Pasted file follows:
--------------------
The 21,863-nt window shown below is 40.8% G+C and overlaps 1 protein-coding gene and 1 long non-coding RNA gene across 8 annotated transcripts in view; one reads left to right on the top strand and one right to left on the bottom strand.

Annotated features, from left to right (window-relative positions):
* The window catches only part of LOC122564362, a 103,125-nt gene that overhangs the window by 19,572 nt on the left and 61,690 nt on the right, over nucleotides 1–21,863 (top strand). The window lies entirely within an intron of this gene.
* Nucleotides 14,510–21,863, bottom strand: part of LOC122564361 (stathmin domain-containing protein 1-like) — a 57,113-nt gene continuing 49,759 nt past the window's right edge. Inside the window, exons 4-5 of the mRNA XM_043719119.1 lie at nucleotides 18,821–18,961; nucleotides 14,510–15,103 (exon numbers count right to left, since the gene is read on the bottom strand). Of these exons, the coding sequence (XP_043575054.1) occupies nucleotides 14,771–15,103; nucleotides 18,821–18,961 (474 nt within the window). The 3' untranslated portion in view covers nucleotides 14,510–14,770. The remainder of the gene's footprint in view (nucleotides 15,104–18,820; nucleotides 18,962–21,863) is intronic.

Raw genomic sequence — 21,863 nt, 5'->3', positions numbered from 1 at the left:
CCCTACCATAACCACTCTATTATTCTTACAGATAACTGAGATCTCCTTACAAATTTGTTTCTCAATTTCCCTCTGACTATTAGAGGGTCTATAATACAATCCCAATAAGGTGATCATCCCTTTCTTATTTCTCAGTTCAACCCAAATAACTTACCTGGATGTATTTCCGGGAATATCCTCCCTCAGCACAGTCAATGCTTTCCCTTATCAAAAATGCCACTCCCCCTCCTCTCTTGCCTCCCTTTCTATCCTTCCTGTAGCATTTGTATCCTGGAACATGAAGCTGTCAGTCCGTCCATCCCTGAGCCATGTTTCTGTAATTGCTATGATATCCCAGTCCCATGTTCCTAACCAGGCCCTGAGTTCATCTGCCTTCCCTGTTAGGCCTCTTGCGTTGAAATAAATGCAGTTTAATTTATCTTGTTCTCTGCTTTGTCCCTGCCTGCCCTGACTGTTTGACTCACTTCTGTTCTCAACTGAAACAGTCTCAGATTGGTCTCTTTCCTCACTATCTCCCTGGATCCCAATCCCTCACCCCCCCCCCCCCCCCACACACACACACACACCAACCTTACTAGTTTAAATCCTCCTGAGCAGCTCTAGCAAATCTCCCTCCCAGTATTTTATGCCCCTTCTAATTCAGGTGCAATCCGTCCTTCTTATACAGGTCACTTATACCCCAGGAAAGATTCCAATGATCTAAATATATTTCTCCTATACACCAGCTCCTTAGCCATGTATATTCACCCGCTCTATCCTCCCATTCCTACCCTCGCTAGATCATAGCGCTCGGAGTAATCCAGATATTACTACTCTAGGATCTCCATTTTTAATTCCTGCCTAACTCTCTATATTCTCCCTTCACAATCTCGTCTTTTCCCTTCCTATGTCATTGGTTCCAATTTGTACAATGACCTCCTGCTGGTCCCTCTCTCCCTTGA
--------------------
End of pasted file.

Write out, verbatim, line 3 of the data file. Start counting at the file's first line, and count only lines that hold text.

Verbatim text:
* The window catches only part of LOC122564362, a 103,125-nt gene that overhangs the window by 19,572 nt on the left and 61,690 nt on the right, over nucleotides 1–21,863 (top strand). The window lies entirely within an intron of this gene.